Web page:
According to PetWave, canine leukemia is a “progressive, malignant disease that involves out-of-control growth of white blood cells (leukocytes) in a dog’s blood and bone marrow”. The body produces too many cancerous cells and not enough healthy blood cells which causes a genetic change, often referred to as a mutation, in the bone marrow.
Four main types of Canine Leukemia
- Acute Lymphocytic Leukemia
- Chronic Lymphocytic Leukemia
- Acute Myelogenous Leukemia
- Chronic Myelogenous
“The word “acute” in acute myelogenous leukemia denotes the disease’s rapid progression. It’s called myelogenous (my-uh-LOHJ-uh-nus) leukemia because it affects a group of white blood cells called the myeloid cells, which normally develop into the various types of mature blood cells, such as red blood cells, white blood cells and platelets.”*
Symptoms of Dog Leukemia
• Pale Gums
• Weight Loss
• Change in Behavior
• Loss of Appetite
• Increased thirst
Both forms of canine Lymphocytic and canine Myelogenous Leukemia may be classified as either Acute (sudden onset) or Chronic (long term illness). Whether they are classified as acute or chronic depends on how mature the cancer cells are. Acute Leukemia is the result of a rapid and sudden increase in the number of immature blood cells which stops the production of healthy blood cells and is immediately life threatening. Chronic Leukemia is the result of an abnormal increase in the number of more developed, mature blood cells which build up over a period of time, often years. This form of the disease is more common in older dogs.
- Generalized Illness, no specific symptoms
- Tiny, non-raised purple spots on the skin, from hemorrhages beneath the skin (petechia) or dark red or purple spots on the gums from ruptured blood vessels under the skin.
- Inconstant symptoms, dependent upon which organs have been affected by neoplastic (abnormal) cells.
Patients can normally be treated on an outpatient basis. If your dog has low levels of red blood cells, platelets (the cells responsible for clotting), or other blood clotting factors, it should be hospitalized and given blood transfusions to prevent excessive bleeding. If your dog has been diagnosed with leukemia, your veterinarian will also prescribe a chemotherapeutic medicine to halt the growth of malignant cells.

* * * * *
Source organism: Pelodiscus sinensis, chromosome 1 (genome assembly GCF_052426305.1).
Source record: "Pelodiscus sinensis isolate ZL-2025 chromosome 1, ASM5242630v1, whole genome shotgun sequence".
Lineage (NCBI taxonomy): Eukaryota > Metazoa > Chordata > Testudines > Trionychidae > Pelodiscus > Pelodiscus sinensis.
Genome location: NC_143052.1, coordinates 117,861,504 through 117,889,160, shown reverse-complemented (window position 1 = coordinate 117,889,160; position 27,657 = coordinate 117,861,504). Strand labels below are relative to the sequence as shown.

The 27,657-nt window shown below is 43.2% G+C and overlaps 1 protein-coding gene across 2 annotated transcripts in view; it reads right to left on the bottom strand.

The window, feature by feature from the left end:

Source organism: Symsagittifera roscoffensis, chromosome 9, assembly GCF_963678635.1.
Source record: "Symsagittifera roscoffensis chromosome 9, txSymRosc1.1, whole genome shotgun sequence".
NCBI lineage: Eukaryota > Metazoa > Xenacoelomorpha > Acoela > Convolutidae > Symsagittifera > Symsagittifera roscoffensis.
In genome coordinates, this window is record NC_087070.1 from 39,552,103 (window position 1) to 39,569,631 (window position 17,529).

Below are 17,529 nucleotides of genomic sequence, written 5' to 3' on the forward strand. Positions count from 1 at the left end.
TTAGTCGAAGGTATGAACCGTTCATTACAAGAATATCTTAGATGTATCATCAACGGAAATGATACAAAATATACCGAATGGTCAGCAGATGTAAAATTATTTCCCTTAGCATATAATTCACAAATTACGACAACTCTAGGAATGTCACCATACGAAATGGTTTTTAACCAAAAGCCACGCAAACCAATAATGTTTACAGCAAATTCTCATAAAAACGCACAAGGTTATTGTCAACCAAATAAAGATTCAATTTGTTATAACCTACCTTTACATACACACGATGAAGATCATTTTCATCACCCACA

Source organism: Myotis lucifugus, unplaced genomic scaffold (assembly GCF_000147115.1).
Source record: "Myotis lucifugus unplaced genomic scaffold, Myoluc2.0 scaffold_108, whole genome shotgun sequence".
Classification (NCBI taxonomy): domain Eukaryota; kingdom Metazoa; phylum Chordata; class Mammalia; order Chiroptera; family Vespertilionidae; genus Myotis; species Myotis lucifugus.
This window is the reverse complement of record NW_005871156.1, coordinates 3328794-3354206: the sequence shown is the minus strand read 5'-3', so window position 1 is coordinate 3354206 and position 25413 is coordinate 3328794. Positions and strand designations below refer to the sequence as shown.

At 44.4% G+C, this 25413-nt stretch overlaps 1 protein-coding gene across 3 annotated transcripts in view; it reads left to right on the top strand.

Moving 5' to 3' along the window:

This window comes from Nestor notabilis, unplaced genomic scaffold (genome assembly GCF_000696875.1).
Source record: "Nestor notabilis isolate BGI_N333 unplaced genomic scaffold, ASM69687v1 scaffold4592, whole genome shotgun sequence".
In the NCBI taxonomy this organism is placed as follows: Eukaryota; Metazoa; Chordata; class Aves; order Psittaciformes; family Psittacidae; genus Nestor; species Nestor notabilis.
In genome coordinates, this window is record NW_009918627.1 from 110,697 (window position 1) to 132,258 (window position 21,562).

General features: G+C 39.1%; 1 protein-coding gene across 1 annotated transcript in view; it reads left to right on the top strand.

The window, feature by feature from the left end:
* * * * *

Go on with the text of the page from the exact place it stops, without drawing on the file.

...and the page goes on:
Caring for you dog if he is diagnosed with Leukemia
If your dog is diagnosed with leukemia, you will need to keep it isolated from other animals. Your dog’s system will lack an immune response as a result of both the cancer and the therapy. In the process of destroying fast growing cancerous cells, chemotherapy will also destroy white blood cells responsible for fighting invasion, making your pet prone to infection. Even a simple cold can quickly become a fatal case of pneumonia. Red blood cells can also be affected; one possible side effect of a low red blood cell count is anemia. Blood platelets, the cells responsible for coagulation (clotting), can be affected as well. A low platelet count can result in bruising and excessive bleeding. Dogs suffering from this disorder are prone to hemorrhage from lack of platelets. Your veterinarian will schedule follow-up appointments to monitor your dog’s blood count and bone marrow status. Unfortunately, the prognosis for acute lymphoblastic leukemia is not good.
The purpose of this information is for reference use only. It is not intended to diagnose or treat sick dogs. If you feel your dog may be sick, please consult a licensed veterinarian who can diagnose the problem and prescribe appropriate medication and treatment.
If you don’t have regular veterinarian, TAILored Pet Services recommends Bothell Pet Hospital because our staff members have personally worked with this company for many years.
*Information obtained from http://www.k9-wellbeing.net